Joe Weil

JAY! (for Clare)

Anyone who knows me knows

the blue jay is my totem bird:

I have found his feathers at odd times

stuck between pages of Tacitus

or floating down from a Beech limb

where no Jay had seemed to perch.

His raucous proclamations—high tenor

to a crow, wakens me to winter’s smudge

against the glass. His shifting moods,

his pilfering of stones his dropping of

acorns from a hundred feet

of sky—all that, and then my daughter

autistic, lost to her own smudges

her own ferocious light cries “Jay! Jay!”

Because she has heard him every morning

at her window.

Because he is the “and” that separates

and joins us.

For Wallace and Real Estate

Perhaps the truth begins with a walk around the lake

certainly, not an arduous walk

(that’s competition)

but, a leisurely stroll wherein you pause

for the dead pike, its gills still livid red

its eye saying “aye” or “I” or

“glassy man in the glassy eye of a pike,

what have your perambulations availed thee?”

Perhaps nothing like this occurs, or, gingerly,

you toe the dead fish and get on with it

What are you getting on with?

The walk. Oh yes. But the way through the world

is more difficult to find than the way beyond it.

To be beyond the world, one simply prays or

starves, or dies, but to be in the world, not above your life

(see: saints and whips) nor below it (see sinners and whips)

but in it—is like teaching toads to dance.

It can be done, and for profit, but why?

Last night, I dreamed I was a neutrino

penetrating the lake. Only my journey

was visible—like a pike slipping through

the shallows, the tri-foil, the lily pads,

the murk of a rainy Monday. What is Monday

to a pike? perhaps a fairer question might be

what is the lake to me? I circle it in a wind breaker.

There are lovely cottages that surround it, claiming

a shore line is capable of trespass, and therefore

trespassers will be prosecuted. It is hard to

walk around the lake. I have to break the law

or go around the houses which have cut off my

view. Can truth and property co-exist?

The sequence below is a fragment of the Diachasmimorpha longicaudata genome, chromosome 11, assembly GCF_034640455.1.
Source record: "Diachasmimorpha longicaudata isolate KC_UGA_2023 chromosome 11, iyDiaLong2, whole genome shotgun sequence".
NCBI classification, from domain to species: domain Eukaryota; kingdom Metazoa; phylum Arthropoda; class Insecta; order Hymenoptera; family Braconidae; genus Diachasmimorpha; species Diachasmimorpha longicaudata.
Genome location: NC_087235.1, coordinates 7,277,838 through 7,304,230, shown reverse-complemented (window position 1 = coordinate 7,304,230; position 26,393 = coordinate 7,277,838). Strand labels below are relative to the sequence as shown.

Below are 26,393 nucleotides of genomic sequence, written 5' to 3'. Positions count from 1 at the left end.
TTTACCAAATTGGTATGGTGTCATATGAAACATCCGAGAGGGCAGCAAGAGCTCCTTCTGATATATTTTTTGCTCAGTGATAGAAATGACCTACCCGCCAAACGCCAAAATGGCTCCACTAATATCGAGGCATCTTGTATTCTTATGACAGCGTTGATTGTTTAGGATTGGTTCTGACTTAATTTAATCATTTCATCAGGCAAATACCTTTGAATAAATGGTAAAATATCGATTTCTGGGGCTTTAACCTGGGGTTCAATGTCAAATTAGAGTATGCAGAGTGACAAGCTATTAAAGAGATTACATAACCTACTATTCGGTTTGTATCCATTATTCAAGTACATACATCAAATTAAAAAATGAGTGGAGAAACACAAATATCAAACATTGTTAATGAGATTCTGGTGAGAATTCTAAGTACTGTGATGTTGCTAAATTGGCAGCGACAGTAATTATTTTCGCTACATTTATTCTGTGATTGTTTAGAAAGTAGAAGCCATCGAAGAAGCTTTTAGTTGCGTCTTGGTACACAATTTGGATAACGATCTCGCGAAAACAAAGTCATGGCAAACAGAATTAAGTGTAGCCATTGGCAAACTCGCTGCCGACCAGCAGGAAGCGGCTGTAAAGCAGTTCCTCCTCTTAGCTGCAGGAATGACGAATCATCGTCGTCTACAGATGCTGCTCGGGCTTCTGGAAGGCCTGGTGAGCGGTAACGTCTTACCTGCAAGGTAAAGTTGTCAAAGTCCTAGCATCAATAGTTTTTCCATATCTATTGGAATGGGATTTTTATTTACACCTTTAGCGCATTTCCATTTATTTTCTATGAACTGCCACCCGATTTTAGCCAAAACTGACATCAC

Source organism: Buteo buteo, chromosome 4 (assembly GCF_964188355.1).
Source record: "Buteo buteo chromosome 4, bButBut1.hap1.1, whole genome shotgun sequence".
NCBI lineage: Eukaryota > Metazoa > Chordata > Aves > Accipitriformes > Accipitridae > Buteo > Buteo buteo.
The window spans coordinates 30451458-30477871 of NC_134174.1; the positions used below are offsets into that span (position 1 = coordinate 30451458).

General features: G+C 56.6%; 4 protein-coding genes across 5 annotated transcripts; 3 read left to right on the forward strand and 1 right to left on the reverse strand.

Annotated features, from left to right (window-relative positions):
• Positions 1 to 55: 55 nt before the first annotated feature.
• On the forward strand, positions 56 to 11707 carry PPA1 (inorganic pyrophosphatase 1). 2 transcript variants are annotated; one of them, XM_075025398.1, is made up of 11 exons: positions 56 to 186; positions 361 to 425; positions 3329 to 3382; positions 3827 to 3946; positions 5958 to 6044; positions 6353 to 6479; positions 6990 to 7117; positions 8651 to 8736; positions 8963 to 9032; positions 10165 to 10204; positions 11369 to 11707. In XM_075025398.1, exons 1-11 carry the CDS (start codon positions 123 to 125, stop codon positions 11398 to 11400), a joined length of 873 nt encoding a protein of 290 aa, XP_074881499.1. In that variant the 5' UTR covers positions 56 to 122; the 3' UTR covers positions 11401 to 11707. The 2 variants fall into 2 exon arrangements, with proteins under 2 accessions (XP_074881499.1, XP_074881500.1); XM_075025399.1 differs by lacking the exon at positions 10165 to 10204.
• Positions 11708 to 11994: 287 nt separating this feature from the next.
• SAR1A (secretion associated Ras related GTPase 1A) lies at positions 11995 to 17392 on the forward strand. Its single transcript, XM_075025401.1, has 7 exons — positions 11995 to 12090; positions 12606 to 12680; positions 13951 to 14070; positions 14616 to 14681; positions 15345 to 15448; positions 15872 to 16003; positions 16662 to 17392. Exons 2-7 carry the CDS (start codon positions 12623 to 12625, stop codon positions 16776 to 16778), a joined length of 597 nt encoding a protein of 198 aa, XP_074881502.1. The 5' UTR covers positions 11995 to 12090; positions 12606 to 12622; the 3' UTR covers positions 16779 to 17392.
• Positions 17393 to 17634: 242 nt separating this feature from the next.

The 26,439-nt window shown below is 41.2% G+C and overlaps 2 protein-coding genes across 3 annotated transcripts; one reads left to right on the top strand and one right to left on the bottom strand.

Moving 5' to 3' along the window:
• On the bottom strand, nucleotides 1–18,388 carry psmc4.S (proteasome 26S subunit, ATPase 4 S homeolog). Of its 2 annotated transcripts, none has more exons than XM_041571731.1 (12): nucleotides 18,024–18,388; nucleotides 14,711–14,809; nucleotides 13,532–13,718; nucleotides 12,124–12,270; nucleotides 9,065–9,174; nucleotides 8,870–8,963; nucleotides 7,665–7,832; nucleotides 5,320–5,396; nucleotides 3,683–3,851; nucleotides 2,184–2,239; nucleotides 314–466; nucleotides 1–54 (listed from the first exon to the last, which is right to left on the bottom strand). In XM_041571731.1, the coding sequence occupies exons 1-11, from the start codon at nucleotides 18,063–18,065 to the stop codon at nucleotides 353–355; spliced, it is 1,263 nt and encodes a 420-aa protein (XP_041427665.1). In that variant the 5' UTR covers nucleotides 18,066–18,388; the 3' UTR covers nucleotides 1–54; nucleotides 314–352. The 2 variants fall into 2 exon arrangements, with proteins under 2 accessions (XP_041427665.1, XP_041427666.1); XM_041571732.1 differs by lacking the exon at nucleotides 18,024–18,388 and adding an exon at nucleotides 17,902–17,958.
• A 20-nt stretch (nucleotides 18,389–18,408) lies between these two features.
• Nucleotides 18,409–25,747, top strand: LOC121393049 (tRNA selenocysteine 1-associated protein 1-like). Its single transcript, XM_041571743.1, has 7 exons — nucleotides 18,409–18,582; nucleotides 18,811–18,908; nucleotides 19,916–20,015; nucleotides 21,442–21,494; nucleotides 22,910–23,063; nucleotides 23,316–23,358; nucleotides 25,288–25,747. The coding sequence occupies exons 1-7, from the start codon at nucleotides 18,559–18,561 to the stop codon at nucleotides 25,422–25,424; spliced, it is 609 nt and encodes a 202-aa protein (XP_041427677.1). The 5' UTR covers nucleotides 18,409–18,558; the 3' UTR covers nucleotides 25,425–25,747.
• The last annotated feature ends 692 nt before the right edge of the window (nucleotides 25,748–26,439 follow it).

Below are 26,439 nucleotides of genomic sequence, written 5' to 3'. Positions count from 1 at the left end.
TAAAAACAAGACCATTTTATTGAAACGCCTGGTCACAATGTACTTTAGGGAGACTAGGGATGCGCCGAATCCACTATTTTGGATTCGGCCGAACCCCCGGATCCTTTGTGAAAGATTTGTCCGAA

The dead pike is a murder mystery. No

raccoon claw, or fish lure tells the tale.

These are summer cottages, and it is not

yet summer. Still the dog with the nine heads

froths at my approach. The snake pokes

out its tongue to taste my reality.

The point of vision and desire is the same

but if you cut off my vision, will my desire

be re rerouted? Will I look at the cottages

the way I look at the swirl of a great fish?

And how do I know the fish is great

if only by its swirl? After the final no there

comes a yes upon which hangs the

future of the world. I close my eyes and

the cottages disappear. The trespass signs

vanish. I imagine the lake, and walk it

full circle. The Pike rises to the silver flash

of no one’s lure. I say out loud, the poet

is priest of the invisible. The circle widens.

until this, too, is a lake.

Three Poems in Homage to Nicanor Parra:

1. The Wine Gnats

the wine gnats are very drunk

I used to get drunk

and would fall into holes

as often as they

but I escaped

guess I was luckier

than the gnats

or this, too, is a bottle

and some eye

is staring at me

right now

saying poor







2. Stars are Cliché

You’re not supposed to

look at stars

or rather you can look

until your neck

gets stiff

but don’t dare

put them in

a poem

that’s a cliché

like mountains and rivers

and angels and ashes

and, god forbid, the moon.

But fuck it all:

here’s some stars

right next to a full moon

and the hunch backed

shadow of a mountain

that is inhaling

and exhaling like

a dosing old lady

with her dentures glowing

in a glass on the dresser

Suddenly (forgive me)

I love that old lady

And want to

kiss her furrowed brow

I know, I know

furrowed? But damn it,

It is and a peasant

is standing there

digging up potatoes

he finds her little soul

the one she misplaced

and places it

just so above her house.

It is a star! One of a constellation,

No doubt about it.

Perhaps it will guide me

out of this poem.

Already my work shop

leader is yawning

I love the gold filling

that lives in the back

of his seldom open mouth

it’s the best thing about him.

As for the rest?

No stars, no mountains,

no moons, no rivers

no old lady with a furrowed brow.

How does he live like that?

He may as well be dead.

3. Love Talisman

You held a toy gorilla

over my head

and whispered:


three times

as you circled my


It was a spell I suppose

for you pressed

the toy gorilla gently

in my hand

I’ve carried it with me

ever since.

Thank you!


the strangest things

have saved my life.

Published 10-14-17

Joe Weil grew up in Elizabeth, New Jersey, was a tool grinder for 20 years, and is  now an assistant professor at Binghamton University in upstate New York. He loves the absence of traffic upstate, but hates not being able to get good Portuguese or Spanish food. Weil plays piano, guitar, and, occasionally Irish tin whistle. He also sings. His latest book is A Night in Duluth, published by NYQ books. These poems are from a collection called the Backwards Year. He hopes you enjoy them. You can link up with him on : The Gauntlet, a link to poetry series around the country and beyond (a facebook service he invented for those who want to promote readings and books,etc). Weil is available for poetry and music gigs, with his wife, the poet, Emily Vogel at